Who is Darryl Bueckert?
My name is Darryl Bueckert, and I am a photographer. I first picked up a camera in response to the time I was spending backpacking and climbing, inspired by the scenic vistas and unique mountain light. Since then it has been an adventure that has taken me through some very interesting experiences. There hasn’t been a lot that I haven’t shot in my 15+ years as an amateur/semi-pro photographer. Through the process I have learned and developed and refined the craft. Somewhere along the way I lost myself. I was shooting so much for everyone else that I lost my voice as an artist. There were moments where I almost gave it all up, and there may be more of those moments.
What keeps me going are the moments. The moments of discovery of something new, a technique or realization about yourself as a creative. The moments spent doing something you love. Life happens in the moments making the result less important. I now believe that success is defined by the sum of those moments, not some pre-conceived idea that I once had about what being a “professional” actually meant.
Thoughts on Personal Style
I’m not the first person that is struggling to find and follow my artistic vision. I’m sure I will always fight with myself to find the balance between satisfaction and desire, that I will be more successful in communicating vision than just the sum of my parts.
- My experience in landscapes leaves me wanting to convey images that can be trusted… have integrity.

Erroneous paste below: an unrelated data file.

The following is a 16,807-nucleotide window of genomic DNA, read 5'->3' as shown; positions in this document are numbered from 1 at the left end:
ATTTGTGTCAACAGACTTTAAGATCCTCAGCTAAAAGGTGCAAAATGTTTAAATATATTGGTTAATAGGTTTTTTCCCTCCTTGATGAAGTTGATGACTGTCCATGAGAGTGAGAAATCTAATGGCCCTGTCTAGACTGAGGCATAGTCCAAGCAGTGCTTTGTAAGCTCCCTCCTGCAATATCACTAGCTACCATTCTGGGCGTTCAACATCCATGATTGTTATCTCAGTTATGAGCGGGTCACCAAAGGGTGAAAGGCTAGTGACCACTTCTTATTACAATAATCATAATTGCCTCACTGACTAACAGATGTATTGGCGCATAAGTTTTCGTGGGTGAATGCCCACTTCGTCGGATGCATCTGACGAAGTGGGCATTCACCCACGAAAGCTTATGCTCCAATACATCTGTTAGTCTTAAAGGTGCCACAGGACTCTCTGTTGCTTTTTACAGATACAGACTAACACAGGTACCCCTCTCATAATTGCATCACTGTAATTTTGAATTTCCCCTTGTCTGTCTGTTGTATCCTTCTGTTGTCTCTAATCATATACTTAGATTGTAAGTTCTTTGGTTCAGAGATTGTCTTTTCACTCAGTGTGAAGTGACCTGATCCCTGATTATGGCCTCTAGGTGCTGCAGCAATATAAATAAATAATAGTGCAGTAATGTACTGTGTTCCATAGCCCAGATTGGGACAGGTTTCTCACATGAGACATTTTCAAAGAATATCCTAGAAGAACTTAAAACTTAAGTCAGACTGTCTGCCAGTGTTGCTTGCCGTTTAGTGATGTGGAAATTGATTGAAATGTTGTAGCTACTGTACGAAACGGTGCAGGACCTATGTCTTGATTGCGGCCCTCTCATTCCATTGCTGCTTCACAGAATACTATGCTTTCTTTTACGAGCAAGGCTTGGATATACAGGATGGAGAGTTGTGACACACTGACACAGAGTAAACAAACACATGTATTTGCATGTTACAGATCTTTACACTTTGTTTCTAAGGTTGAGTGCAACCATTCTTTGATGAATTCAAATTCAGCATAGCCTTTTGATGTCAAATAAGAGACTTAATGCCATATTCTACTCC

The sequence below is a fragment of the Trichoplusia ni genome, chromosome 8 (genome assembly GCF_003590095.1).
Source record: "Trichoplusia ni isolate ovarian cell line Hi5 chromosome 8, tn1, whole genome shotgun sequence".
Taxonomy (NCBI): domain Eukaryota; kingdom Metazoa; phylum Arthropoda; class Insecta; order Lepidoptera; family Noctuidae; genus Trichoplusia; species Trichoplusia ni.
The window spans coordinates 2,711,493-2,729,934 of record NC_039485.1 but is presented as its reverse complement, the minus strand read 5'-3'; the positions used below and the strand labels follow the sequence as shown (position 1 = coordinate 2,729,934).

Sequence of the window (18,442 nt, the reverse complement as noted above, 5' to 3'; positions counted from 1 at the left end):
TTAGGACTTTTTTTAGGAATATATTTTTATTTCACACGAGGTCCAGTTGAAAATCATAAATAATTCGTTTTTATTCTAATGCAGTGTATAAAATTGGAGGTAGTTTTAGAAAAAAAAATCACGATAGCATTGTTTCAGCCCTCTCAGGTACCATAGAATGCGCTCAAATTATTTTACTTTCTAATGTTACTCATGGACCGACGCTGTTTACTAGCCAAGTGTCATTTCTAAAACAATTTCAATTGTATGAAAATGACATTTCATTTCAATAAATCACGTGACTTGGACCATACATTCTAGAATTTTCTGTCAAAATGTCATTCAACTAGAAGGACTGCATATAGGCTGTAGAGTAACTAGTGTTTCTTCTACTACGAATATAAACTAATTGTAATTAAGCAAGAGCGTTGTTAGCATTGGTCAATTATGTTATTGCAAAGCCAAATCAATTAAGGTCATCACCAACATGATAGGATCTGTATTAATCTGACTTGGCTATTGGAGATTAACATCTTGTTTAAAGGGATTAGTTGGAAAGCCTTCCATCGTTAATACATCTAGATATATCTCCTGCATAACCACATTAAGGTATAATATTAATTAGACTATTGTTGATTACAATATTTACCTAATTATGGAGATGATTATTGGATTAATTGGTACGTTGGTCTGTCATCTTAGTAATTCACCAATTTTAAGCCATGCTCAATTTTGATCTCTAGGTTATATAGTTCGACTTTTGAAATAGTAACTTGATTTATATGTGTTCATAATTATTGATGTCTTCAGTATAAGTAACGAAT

- My experience in nature leaves me wanting to show the beauty and in the patterns, details and texture that exist all around us.
- My experience in weddings and adventure sports leaves me wanting to tell a story that represents the truth of that moment, even if that moment has had some “help” in being created.
- My experience in studio headshots and portraits leaves me wanting to consciously use light and shadow as a visual element as it best fits in each situation.
My style will always be in the process of being refined, although the core values behind that will likely remain the same.
Thoughts on Post Processing
The ethics of landscape photography are hard to shake. My formative years were spent shooting landscapes on Fuji Velvia, with the goal to best represent what I was seeing at the time. Adapting to the technical changes of the digital revolution was easier for me than adapting to the new creative opportunities created in post-processing. My approach to post is efficiency. I almost exclusively use Apple’s Aperture for cataloging, rating and image processing, only using more advanced tools when the situation calls for it. One of my favourite ethics, best said by photographer Zack Arias is “If you hear yourself saying that you will just fix it later in post, stop right there, slap yourself as hard as you can and then fix it right then.”.
The best way to figure out your style is through personal work. The kind of effort you put into processing your own images tells a lot about how you want your images to be perceived. Through that process I have come to find out what I like, and what I am good at, and more importantly, what I don’t like. For example, I am not the type of person that will spend countless hours working in composites in Photoshop, it’s just not me and not a strength of mine. I would rather be out shooting, or doing just about anything else. By valuing myself and my time I know when to scale up and bring in the hired guns to get the job done.
Thoughts on Production
I like light. Whether it is “natural” or flash, or a mix of both. The design of my equipment kit allows me to scale all the way up to “big flash” look, but without the overhead. That keeps the production flexible and adaptable, the way that I prefer it to be. Any good final image is either the result of blind luck, or amazing planning. Chance favours the prepared, as they say.